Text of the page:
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J Pediatr. 1976 Feb;88(2):327-47.

Proteinuria and hematuria in schoolchildren: epidemiology and early natural history.

Abstract

Over the past several decades screening for disease in large asymptomatic populations has increased, culminating most recently with a federal mandate for early, periodic screening, diagnosis and treatment of all children from low-income families. The present study of five consecutive examinations in over 12,000 schoolchildren shows the cumulative occurrence of proteinuria and hematuria to be surprisingly high (greater than 6%). Comparison of this large number of children with the few individuals in whom death occurs from chronic renal disease annually (less than 0.03%) suggests that the vast majority of these children with urinary abnormalities have either no renal disease or at most a self-limited condition. Observation of 512 children with proteinuria and 78 with hematuria for one to five years after initial detection and referral to their physician or clinic provides a measure of both contemporary management and early natural history. These observations suggest that there is a need to question the overall effectiveness of urinary screening and that early inclusion of roentgenographic and urologic investigations in management seems unwarranted. Rather, these children should be followed for long periods of time. Additional investigations are indicated when worsening of the abnormal findings or other evidence of renal or systemic disease occurs. If routine urinary screening is performed, it should be as one aspect of a multiphasic program by the primary physician so that it can be coupled with a clearly defined plan for follow-up and management of subjects with abnormal findings.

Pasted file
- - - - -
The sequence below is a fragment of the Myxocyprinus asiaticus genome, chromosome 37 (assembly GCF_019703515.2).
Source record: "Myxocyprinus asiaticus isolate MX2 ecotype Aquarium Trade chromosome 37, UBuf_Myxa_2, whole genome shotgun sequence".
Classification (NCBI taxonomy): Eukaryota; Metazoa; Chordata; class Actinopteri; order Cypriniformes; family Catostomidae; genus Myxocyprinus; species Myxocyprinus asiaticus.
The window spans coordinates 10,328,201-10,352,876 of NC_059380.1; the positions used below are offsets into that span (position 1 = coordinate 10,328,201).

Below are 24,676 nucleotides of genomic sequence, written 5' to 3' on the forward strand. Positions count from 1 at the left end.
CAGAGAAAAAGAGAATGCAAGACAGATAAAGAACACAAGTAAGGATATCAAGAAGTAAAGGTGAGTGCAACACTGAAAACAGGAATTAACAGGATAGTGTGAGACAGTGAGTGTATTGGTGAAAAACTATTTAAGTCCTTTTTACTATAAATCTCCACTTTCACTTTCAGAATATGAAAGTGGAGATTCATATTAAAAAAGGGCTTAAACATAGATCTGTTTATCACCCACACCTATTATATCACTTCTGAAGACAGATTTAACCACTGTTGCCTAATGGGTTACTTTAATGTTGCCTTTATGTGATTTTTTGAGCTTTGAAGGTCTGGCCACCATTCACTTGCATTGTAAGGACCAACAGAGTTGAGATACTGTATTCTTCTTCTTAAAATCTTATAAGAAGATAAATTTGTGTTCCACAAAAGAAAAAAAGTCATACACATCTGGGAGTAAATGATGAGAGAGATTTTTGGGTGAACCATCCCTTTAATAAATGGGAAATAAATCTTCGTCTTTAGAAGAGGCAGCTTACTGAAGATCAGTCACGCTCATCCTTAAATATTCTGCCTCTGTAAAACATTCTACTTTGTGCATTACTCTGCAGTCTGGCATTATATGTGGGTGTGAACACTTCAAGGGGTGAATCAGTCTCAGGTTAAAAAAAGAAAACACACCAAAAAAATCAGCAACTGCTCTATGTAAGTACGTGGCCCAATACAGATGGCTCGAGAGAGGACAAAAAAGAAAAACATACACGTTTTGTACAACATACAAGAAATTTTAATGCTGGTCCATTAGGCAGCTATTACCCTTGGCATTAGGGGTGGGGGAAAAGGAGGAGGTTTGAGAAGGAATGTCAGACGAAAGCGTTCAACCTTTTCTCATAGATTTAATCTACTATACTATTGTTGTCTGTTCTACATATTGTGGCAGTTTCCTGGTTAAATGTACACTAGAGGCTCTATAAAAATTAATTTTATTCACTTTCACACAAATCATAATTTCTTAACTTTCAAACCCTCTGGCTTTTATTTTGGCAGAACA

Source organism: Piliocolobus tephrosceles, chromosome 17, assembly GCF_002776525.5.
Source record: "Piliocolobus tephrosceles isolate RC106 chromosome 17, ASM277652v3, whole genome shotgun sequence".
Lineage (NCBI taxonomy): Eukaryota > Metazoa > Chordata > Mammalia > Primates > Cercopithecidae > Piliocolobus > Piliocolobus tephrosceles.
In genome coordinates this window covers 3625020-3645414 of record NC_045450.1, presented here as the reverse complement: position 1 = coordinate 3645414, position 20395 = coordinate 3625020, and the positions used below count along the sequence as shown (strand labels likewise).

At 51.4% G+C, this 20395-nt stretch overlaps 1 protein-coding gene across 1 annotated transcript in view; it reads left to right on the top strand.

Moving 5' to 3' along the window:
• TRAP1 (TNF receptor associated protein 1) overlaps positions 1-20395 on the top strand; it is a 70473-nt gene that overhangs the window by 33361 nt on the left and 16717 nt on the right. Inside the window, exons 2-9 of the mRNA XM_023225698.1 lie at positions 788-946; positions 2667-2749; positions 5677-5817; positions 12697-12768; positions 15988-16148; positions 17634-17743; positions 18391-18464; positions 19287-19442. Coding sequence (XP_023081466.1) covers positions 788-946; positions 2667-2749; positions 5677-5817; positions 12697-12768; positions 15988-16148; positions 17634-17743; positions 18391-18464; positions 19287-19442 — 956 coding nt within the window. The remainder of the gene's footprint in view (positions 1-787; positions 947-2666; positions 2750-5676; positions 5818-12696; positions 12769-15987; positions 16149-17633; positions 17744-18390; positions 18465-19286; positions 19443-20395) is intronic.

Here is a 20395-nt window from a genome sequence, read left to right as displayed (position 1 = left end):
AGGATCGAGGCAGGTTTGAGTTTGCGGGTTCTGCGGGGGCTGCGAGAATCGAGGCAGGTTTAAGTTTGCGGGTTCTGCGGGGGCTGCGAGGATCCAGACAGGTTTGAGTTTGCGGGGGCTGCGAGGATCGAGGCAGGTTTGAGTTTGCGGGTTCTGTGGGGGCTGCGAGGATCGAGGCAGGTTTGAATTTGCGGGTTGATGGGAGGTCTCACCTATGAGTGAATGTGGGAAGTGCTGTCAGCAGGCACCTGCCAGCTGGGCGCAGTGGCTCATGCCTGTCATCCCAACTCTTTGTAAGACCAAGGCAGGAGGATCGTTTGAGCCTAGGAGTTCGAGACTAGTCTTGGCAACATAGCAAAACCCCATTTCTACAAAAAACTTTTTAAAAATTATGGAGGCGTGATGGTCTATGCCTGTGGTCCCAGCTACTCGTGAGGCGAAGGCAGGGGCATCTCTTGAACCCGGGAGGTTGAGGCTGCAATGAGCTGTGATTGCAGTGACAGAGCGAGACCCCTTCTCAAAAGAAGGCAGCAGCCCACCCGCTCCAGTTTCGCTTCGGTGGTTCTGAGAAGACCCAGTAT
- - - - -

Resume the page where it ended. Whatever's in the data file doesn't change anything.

PMID:
1249701
DOI:
10.1016/s0022-3476(76)81012-8
[Indexed for MEDLINE]

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